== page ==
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David Joy . Dr. David C. Joy Distinguished Professor Materials Science and Engineering University of Tennessee Knoxville, TN D.Phil., University of Oxford (UK): A Study of Magnetic Domains in the SEM Hitachi payroll. A Clean Machine.

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david joy
David Joy
  • Dr. David C. Joy
  • Distinguished Professor
  • Materials Science and EngineeringUniversity of Tennessee Knoxville, TN
  • D.Phil., University of Oxford (UK):
  • A Study of Magnetic Domains in the SEM
  • Hitachi payroll
a clean machine
A Clean Machine
  • The FEGSEM cannot operate except in a clean, ultra-high vacuum. (Numerous caveats for low vacuum and ESEM operation.) This requires items such as:
  • Scroll Pumps
  • Turbo Molecular Pumps
  • Ion Pumps
  • as well as associated gauges
  • and even with the cleanest of vacuums there is still The Dark Side of SEM that must be faced….
  • “Low vacuum” = High pressure
  • “High Vacuum” = Low pressure
common vacuum units
Common Vacuum Units
  • There are many varied units that are used to specify pressures
  • The Torr, the Bar and the Pascal are in common use...
  • .. but the Pascal is the SI recommended unit for pressure and so is the best choice for documentation
  • 1 Atmospheric pressure is 760 mm Hg = 1 Bar = 105 Pa
  • 1 Torr = 1 mm Hg
  • 1 Torr = 1/760 of an atmosphere = 132 Pa
  • 1 milliTorr = 0.13Pa = 1 μmHg
  • 1mbar = 1/1000 Atm = 0.76 Torr = 100Pa
  • 1 Pa = 7.6 milliTorr = 7.6 μmHg

Pressure: Units of Measure

  • Pressure exerted by a column of fluid:
  • P ≡ F/A = mg/A = ghA/A = gh  h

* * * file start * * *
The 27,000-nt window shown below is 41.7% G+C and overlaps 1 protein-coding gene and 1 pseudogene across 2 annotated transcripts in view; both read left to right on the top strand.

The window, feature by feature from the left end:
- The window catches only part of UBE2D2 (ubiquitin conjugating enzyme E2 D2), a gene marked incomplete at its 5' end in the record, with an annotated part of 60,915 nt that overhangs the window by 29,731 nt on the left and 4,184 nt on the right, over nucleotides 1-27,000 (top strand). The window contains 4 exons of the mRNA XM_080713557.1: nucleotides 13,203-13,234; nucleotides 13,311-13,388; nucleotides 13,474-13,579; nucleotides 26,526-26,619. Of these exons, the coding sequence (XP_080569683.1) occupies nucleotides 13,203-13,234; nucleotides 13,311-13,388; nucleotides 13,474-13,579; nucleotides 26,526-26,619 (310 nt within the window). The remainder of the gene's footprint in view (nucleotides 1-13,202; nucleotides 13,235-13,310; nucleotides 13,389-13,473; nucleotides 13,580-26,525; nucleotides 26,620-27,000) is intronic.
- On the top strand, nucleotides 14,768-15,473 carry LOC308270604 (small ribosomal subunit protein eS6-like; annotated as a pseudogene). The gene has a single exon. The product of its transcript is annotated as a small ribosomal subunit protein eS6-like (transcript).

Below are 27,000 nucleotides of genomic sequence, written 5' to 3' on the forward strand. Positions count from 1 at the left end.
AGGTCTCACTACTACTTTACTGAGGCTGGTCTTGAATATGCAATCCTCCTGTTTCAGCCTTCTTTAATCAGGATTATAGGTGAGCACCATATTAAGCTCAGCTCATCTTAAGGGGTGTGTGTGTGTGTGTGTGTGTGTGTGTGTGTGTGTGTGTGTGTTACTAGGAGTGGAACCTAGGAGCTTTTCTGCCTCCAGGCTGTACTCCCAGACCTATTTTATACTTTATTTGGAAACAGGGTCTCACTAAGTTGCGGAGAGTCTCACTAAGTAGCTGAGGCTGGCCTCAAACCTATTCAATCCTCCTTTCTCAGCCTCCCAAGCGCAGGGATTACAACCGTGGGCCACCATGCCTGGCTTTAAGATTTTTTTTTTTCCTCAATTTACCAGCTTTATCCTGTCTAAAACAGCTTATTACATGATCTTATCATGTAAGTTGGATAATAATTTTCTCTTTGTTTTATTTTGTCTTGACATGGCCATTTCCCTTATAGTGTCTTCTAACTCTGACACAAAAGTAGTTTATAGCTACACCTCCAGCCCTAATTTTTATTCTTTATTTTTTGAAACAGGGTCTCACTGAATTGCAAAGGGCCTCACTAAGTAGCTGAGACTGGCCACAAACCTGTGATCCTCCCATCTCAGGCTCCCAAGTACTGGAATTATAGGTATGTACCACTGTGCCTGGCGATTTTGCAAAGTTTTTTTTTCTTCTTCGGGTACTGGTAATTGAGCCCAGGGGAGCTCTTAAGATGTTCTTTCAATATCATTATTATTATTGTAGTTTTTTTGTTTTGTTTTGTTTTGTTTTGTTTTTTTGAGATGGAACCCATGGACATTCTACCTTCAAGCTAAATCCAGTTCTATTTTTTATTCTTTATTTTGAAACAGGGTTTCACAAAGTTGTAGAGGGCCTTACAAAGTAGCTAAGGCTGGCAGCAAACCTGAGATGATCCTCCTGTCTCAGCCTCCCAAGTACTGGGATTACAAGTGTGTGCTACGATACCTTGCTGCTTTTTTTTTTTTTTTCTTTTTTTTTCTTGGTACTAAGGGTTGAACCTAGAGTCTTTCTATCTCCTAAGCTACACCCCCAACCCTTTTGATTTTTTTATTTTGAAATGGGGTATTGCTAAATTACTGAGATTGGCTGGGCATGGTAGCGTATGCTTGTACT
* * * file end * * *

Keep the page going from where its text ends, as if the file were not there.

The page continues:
• 1 Atm (mean sea level) = 760 Torr = 1013 mBar = 1.01x105 Pa = 101.3 kPa = 14.7 psi = 34 ft. water
  • Average atmospheric pressure in SLC is about 635 Torr, 12.3 psi, 28.4 ft water…

“Kinds of Pressure”

  • Gauge Pressure: measured with respect to ambient.
  • Absolute pressure: measured with respect to vacuum
  • Car tires, basketballs, boilers, LN2 tanks, JFB/MEB compressed air supply…
  • Vacuum systems, cathode ray tubes, light bulbs, barometers

Mean Free Path in Gases

With sufficient accuracy for approximate calculations we may take:

λ = 7 x 10-3/p mbar-cm

λ = 5 x 10-3/p Torr-cm

λ = 5/p μmHg-cm

qualitative vacuum ranges
Qualitative Vacuum Ranges

Low vacuum (SEC) 760 to 1 Torr

Medium vacuum (SEC) 1 to 10-3 Torr

High vacuum (Chamber) 10-3 to 10-6 Torr

Very high (Column) 10-6 to 10-9 Torr

Ultra-high (Gun) 10-9 and lower



FEGSEMs contain examples of each vacuum level

vacuum pumps
Vacuum pumps
  • For each of the vacuum ranges identified earlier there is one or more type of pump that is best
  • Pumps are always used in combination - one pump is used to start the next
  • The sequencing of the pump down is crucial and so this is done under computer control
scroll pumps
Scroll Pumps
  • Scroll pumps are the foundation of clean vacuum systems
  • They consist of two Archimedes’ screws machined into aluminum plates mounted so that the spirals interleave
  • One plate is held fixed while the other oscillates. Gas is trapped between the spirals and forced out to the exit port